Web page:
where: in the Langeberg, roughly 22 km north west of Heidelberg
how long: most of a day (2 – 15 km)
take: water, lunch, snacks, a hat
Renowned for its huge indigenous forest, you get more than one day trail in Grootvadersbosch in the Langeberg Mountains. Three trails – known as the Bushbuck – described as a ‘disorderly dawdle’ even if it is a favourite – Fonteintjiesbos, which runs through the forest with a waterfall halfway to look forward to, and Grysbok, which trails along the fringes of the reserve through fynbos with wonderful views. The forest is spectacular to walk through and if this is your first time in the reserve, worth taking the Bushbuck trail for this reason.
where: Albertsville, near Northcliff corner, Johannesburg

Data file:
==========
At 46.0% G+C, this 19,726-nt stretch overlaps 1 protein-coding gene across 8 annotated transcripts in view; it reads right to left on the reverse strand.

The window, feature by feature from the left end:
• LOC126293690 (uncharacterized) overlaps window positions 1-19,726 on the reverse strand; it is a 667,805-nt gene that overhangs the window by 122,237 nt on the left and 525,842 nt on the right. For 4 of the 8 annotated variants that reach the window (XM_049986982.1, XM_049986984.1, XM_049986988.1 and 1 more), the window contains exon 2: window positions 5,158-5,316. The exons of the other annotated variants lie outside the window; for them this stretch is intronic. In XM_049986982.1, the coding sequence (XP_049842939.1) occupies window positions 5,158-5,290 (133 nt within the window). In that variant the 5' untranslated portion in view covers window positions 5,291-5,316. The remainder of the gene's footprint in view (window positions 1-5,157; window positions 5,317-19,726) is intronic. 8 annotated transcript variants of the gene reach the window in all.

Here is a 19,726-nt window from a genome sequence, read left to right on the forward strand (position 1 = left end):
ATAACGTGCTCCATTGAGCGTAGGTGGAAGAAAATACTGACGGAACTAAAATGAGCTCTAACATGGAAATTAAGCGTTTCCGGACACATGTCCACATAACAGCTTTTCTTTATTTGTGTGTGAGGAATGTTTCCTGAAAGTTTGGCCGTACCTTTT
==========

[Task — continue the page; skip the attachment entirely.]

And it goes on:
how long: the choice is yours
take: water, lunch, snacks, a hat
Not even Jo’burg residents know about Alberts Farm, the 90 hectare conservancy that includes grassland, rocky ridges and a section of wetland along the Montgomery Spruit. Those who know about it enjoy it for walking their dogs, orienteering and flying kites. It is also the site of the only artesian spring in Gauteng and the second-largest green lung in the city, after Delta Park. It is thus a wonderful place to walk for the better part of a morning along the spruit downstream where it joins the Braamfontein Spruit. Best to go in groups.
This is one of three hiking and mountain bike trails you can do from Delvera Farm in the heart of the Simonsberg winelands. Dirtopia Trail is a marked vineyard trail of about 10 km that starts from the Trail Centre and wends its way through a Renosterveld Conservancy (formed by surrounding farmers in 2004 to protect the rare Renosterveld vegetation) and yellowwood forest right to the summit of Klapmutskop. It takes you roughly an hour to reach the top. The trail is sometimes done as a moonlit walk on full moon evenings, or as a sunset hike. The views from the top are pretty spectacular and worth the effort.